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Behind the scenes at a film festival

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Behind the scenes at a film festival

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Forty two years ago, visionary French writer and television producer Lionel Chouchan and his friend author and publicist Andre Halimi came up with the idea of creating an American film festival in France. More than four decades on, it remains a unique platform for both established and big budget productions as well as talented indie cinema.

For a journalist covering the event, the excitement of discovering new movie gems only equals that of having a chance to interview those who make them.

That’s how I feel on the first day of the festival, when my cameraman Frédéric and I are setting up for an interview with Michel Hazanavicius in the beautiful gardens of Deauville’s luxury Normandy hotel. If you are not a cinephile, his name may not be familiar to you. But pretty much everyone has seen or at least heard of his five-time Oscar-winning movie ‘The Artist’ (2012). This year, Michel Hazanavicius has been invited to head the jury in Deauville. As Aïda from the festival’s organizing team introduces us, I know I only have the usual fifteen minutes to try and get into this man’s mind and obtain the answers I am looking for. It may not sound like much, but by TV standards, that’s quite generous. As I direct him to the cosy wooden bench we have placed in a nice spot under the apple tree, he reaches up and tries to pick one. Tall and lanky with geeky specks and a serious gaze, Hazanavicius is funny. His films, apart from the 2014 war drama ‘The Search’ – which didn’t seduce critics or the public – are laugh-out-loud comedies that make you feel good. Though he does tell me that as president of the jury he has no intention of imposing his taste when it comes to deciding who will win.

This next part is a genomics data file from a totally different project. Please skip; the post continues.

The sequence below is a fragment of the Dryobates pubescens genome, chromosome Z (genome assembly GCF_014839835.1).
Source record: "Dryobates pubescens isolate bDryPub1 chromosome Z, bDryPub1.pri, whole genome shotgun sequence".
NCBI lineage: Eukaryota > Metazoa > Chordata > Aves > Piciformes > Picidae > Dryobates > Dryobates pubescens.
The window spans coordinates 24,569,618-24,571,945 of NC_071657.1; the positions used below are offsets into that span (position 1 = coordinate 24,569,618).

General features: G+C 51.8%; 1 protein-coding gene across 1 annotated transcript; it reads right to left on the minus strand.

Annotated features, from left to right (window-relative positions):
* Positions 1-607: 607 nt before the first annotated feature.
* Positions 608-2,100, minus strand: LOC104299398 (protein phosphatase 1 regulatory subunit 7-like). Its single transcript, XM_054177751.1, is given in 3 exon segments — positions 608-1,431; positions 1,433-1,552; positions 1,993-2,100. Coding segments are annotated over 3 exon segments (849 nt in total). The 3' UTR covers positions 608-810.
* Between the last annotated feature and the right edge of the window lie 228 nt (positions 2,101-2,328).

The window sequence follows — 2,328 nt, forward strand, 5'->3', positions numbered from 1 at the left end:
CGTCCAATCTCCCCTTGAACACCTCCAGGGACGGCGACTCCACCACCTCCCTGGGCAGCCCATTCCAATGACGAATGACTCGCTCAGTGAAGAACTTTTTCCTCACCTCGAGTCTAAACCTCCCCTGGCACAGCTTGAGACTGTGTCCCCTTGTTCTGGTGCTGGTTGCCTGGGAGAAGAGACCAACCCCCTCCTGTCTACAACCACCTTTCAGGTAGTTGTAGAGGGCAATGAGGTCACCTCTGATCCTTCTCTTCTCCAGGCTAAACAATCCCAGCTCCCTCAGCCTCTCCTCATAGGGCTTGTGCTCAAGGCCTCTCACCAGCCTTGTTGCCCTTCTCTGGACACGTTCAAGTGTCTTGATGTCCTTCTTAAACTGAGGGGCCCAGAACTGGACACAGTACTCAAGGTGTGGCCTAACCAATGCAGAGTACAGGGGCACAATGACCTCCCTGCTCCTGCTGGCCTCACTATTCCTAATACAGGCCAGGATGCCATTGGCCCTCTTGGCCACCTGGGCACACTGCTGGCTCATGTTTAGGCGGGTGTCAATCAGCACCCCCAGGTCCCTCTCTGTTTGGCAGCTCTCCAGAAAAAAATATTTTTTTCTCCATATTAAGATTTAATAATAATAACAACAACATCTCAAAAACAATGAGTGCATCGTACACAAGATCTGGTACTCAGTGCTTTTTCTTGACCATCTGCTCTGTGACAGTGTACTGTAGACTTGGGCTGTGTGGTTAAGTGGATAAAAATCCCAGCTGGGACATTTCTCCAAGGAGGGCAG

And judging from the films I have seen so far, that’s just as good. From the ethereal, melancholy ‘A Ghost Story’ by David Lowery (‘Peter and Elliot the Dragon’) starring Casey Affleck as the title’s phantom (white sheet and all) through Iraq war PTSD drama ‘The Yellow Birds’, the tender and fascinating ‘Menashe’ or young actor/director Daryl Wein’s poignant ‘Blueprint’ about racism and police violence in America, jury members will be spoiled for choice when it comes to electing a Grand Prix winner.

The beauty of the festival’s rich selection of movies is that low budget first films by talented young directors rub shoulders with big bucks studio productions featuring A-listers like Glenn Close (‘The Wilde Wedding’, Damian Harris). And however many heated debates you may have with fellow journalists after screenings, there is no guessing what a given jury will decide. That, too, is the beauty of a film festival.

While, of course, it’s all about movies young and old, it is also a chance to pay tribute to personalities who have left their mark on the world of cinema. I was fortunate this year to meet one of the most charming and gracious artists I have encountered. During the interview, Jeff Goldblum did what he does best: he turned the tables and started quizzing me about everything from my full name (which, incidentally, he remembered perfectly as he ‘thanked me for my time’ after the interview) to where I come from and the names of my children (we happen to both have a Charlie). I quickly had to straighten things out as the time allocated was short. I clearly wasn’t the only one who fell under his spell as the entire audience gave him a lengthy standing ovation after he treated them to a frenzied and fantastic rendition, in French s’il vous plait, of Georges Brassens’ ‘Quand je pense à Fernande’ (if you don’t know it, you have to google it!).

Then there are also those moments during a film festival when you don’t get that interview you had been hoping for, or the red carpet quote you needed, or you wonder how the film you just saw made it through the selection process. When you wait under the pouring rain for a film director to make his appearance on the red carpet. And when you regret having that third coffee – essential fuel when covering festivals, with screenings starting early and finishing late, interviews and deadlines to meet and the occasional late-night drink with colleagues to exchange about the day’s movies and encounters, upcoming events and talents to look out for.

And just the thought of those amazing, sometimes life-changing movies and encounters yet to come, the chance to share them with an audience, makes me giddy as I prepare for the next festival.